The University of Tübingen is boosting research and development into science communication by establishing a specialist research center. “Over recent years, the dialog in scientific policy has focused on the issue of how universities and research institutes can not only produce excellent science but also convey this to society more effectively,” says president of the university, Professor Karla Pollmann. “It has become extremely clear that science communication is itself becoming an increasingly important field of research, and the University of Tübingen wants to play a key part in this.” The research center has been founded in response to these developments.
Olaf Kramer, Professor of Rhetoric and Knowledge Communication at the University of Tübingen’s Department of General Rhetoric is the director of the center. “Research often gives rise to social resistance – whether relating to artificial intelligence, vaccination or climate change,” explains Kramer, “One outcome of the corona pandemic was definitely the knowledge of how important science communication is.” The new center’s cooperation partners include the university’s Institute of Media Studies (IfM) and the Hector Research Institute of Education Sciences and Psychology (HIB), as well as the Leibniz-Institute for Knowledge Media (IWM) as an external partner.
“Science is communicated via an increasing number of channels,” says Kramer. “Only a center with an interdisciplinary approach can analyze and present the numerous ways and effects of science communication.” While corporate communication and marketing have been researched in depth for decades, science communication is still a new field of research. “Tübingen can draw on outstanding researchers in every field that is relevant here – from educational research through computer science, cognitive and media studies, to psychology and rhetoric,” stresses Kramer.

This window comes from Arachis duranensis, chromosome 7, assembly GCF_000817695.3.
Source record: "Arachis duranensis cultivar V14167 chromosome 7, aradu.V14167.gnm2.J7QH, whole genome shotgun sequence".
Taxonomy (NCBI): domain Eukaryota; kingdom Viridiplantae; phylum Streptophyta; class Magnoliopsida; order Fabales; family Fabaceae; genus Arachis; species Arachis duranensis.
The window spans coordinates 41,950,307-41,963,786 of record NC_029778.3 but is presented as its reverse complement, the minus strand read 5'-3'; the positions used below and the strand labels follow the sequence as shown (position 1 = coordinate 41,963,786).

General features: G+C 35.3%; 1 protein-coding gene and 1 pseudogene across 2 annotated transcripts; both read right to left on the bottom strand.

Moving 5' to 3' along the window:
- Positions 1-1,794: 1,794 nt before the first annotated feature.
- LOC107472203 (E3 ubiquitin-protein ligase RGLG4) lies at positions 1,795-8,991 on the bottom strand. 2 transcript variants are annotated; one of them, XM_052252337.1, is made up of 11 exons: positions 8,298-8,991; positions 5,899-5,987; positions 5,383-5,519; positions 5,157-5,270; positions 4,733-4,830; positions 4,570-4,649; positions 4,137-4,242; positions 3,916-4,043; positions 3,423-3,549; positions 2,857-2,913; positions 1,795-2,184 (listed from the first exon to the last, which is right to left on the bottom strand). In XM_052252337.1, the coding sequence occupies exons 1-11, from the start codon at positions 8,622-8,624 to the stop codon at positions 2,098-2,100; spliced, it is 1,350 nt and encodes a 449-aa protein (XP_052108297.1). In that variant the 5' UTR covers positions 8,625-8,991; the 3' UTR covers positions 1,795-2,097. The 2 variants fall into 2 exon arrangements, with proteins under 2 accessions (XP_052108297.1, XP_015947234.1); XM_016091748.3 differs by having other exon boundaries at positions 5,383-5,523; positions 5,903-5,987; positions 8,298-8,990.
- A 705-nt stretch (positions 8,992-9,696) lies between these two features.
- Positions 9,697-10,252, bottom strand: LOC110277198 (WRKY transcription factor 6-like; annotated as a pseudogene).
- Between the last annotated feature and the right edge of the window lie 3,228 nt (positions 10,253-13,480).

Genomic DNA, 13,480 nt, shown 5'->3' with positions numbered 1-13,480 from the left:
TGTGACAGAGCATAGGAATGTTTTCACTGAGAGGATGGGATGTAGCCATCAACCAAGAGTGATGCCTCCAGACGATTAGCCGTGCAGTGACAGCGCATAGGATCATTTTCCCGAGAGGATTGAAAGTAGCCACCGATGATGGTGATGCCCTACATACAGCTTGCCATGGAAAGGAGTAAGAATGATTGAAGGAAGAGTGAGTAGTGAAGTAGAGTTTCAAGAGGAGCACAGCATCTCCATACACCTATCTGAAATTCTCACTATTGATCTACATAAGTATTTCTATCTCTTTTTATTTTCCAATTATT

Rhetoric at Tübingen has already launched many research and practical science communication projects in recent years, and the new research center will now build on these. For instance, the RHET AI project is currently researching among other things the public discourse on artificial intelligence and its presentation in the media, and has set up a national dialog to ask citizens what they think are the risks and opportunities of this technology, and their concerns and expectations. Cooperation partners include the Karlsruhe Institute of Technology (KIT), the Excellence Cluster Machine Learning: New Perspectives for Science, and Cyber Valley.
At the Department of General Rhetoric, the Presentation Skills Research Center, supported by Heidelberg’s Klaus Tschira Foundation, has trialed innovative forms of science communication in numerous projects since 2011. The national competition ‘Jugend präsentiert’, for example, trains school pupils in how to pass on scientific knowledge. The journal Science Notes reports not only on results from science, but also on the processes involved. The publication arose from a series of brief scientific lectures with the same title, that are presented to a background of electronic music in clubs in Berlin, Hamburg, Tübingen and other cities. The new research center will also train Tübingen scientists in how to present statistics and facts visually, and formulate research results comprehensibly. In addition, the current certificate program, Science Communication and Media Competence, is being expanded.
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